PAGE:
The Advertising Association promotes the role and rights of responsible advertising and its value to people, society, businesses and the economy. We represent UK advertisers, agencies and brands on behalf of the entire industry, acting as the connection between industry professionals and the politicians and policy-makers.

The Advertising Association focuses on major industry and policy areas that have huge ramifications on UK advertising. This section contains our work around Brexit, HFSS and gambling advertising, data and e-privacy, trust, the digital charter and our Industrial Strategy campaigns.

Credos is the advertising industry’s independent think tank. It produces research, evidence and reports into the impact and effectiveness of and public and political response to advertising on behalf of UK advertisers in order to enable the industry to make informed decisions.

Front Foot is our industry’s member network of over 50 businesses across UK advertising. It aims to promote the role of responsible advertising and its value to people, society and the economy through a coalition of senior leaders from advertisers, agencies and media owners.

We run a number of events throughout the year, from our annual LEAD summit to the Media Business Course and regular breakfast briefings for our members. We are also the official UK representative for the world’s biggest festival of creativity – Cannes Lions.

Data Regulations

/ February 5th 2019
Data and E-Privacy

In the UK, the key regulations* that govern data protection are the General Data Protection Regulation (GDPR), the UK’s Data Protection Act (2018) and the Privacy and Electronic Communications Regulations, also known by its abbreviation PECR. The UK’s regulator for data protection is the Information Commissioner’s Office (ICO).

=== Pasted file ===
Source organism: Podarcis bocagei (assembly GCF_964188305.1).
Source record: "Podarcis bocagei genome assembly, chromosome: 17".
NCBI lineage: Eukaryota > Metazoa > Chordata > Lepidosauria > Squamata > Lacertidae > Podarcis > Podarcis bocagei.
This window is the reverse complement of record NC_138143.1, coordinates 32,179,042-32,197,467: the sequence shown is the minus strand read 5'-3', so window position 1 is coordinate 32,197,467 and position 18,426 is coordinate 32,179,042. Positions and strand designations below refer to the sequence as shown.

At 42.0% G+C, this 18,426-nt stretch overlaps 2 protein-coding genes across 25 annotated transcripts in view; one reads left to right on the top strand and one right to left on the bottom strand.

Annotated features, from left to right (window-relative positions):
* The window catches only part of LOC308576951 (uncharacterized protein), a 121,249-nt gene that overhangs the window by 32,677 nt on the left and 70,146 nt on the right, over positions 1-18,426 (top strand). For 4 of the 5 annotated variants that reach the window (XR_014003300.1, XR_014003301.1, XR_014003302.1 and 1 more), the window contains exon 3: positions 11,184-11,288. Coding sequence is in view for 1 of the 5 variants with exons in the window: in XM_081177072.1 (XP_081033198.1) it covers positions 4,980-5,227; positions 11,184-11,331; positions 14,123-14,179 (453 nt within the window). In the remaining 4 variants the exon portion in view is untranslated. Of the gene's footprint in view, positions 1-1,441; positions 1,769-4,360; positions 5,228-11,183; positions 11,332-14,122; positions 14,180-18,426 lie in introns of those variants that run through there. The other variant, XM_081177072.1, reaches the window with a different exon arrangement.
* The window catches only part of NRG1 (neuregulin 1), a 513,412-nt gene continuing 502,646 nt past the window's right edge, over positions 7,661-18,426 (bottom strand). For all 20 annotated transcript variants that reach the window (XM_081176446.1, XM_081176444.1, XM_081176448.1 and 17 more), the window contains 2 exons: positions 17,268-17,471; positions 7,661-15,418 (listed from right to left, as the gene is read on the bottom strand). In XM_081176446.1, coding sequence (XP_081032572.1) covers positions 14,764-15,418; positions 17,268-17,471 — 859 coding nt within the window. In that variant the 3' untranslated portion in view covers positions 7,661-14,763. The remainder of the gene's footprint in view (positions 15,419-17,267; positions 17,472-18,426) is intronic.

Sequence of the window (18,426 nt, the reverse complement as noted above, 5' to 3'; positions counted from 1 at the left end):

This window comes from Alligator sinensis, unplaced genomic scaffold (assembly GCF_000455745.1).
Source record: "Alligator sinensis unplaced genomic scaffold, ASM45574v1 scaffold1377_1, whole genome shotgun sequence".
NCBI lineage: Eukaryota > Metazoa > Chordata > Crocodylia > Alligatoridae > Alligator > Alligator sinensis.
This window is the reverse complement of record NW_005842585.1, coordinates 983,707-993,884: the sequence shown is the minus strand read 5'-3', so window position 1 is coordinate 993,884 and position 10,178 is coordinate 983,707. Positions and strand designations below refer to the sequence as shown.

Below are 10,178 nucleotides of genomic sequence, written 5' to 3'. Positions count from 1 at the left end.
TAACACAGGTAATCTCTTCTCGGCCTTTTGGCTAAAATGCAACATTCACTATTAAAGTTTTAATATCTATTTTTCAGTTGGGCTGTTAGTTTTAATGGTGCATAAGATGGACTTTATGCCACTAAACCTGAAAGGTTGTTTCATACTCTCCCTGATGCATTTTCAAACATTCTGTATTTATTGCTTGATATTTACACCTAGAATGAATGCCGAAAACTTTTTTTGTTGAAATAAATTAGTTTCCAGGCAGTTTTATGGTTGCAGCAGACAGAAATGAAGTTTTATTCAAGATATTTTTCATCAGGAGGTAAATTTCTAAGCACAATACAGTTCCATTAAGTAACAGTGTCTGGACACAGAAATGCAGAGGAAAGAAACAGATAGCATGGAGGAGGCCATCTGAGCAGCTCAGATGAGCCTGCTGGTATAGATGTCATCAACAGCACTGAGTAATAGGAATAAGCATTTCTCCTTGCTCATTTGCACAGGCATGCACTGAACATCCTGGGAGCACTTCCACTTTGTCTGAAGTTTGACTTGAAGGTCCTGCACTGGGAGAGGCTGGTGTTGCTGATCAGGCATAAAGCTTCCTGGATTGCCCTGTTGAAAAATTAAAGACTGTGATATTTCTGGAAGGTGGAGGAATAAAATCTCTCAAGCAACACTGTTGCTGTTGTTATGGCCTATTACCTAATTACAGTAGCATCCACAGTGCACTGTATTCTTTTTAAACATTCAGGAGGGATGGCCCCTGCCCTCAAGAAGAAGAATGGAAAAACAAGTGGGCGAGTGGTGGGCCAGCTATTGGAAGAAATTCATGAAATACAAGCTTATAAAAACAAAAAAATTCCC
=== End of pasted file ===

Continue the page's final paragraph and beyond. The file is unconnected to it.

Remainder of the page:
It is worth highlighting that the EU’s Privacy & Electronic Communications Directive (2002), or e-Privacy Directive for short and which PECR is based on, is in the process of being revised to become the e-Privacy Regulations, taking into consideration the changes introduced by GDPR. Even though the UK will leave the EU, the e-Privacy Regulation will have a bearing on UK organisations if they are handling EEA citizens’ data. Like GDPR, the new e-Privacy regulations will have extra-territorial reach.

We thought it would be useful to include links to the California Consumer Privacy Act (CCPA), which came into force on 1 January 2020. The legislation is similar in scope to the GDPR but is the most extensive shake up in consumer data protection laws in the US. There are already moves to implement a privacy law at the Federal level. Like the EU laws, they will also have extra-territorial reach.

EU regulations 

UK Legislation

  • Data Protection Act 2018 – Sets the UK standards for protecting general data, in accordance with the GDPR but it also ensured that the UK had a operable data protection framework after Brexit.
  • The Privacy and Electronic Communications Regulations (PECR) (2003) – This regulation is a UK transposition of the EU e-Privacy Directive (2002). Please note that the 2003 legislation is the original statutory instrument, there have been subsequent revisions since then.
  • Information Commissioner’s Office Direct Marketing Code of Practice (draft for consultation) – this draft code applies to anyone who processes personal data for direct marketing purposes. It explains the law and provides good practice recommendations for those conducting direct marketing and those who participate in the broader direct marketing ecosystem. The code is undergoing public consultation until 4 March 2020 and is expected to be finalised later in the year.

US Regulations

Key Regulatory Bodies

UK’s Information Commissioner’s Office

European Data Protection Board (EDPB) –  The EDPB is composed of representatives of EEA national data protection authorities and the European Data Protection Supervisor. It is established by the GDPR and is based in Brussels.

Federal Trade Commission (FTC) – Unlike Europe, the US does not have a specific data protection authority. Instead the FTC has very broad powers which cover consumer data protection.

*For in depth legal advice please visit the ICO website or consult a legal professional.

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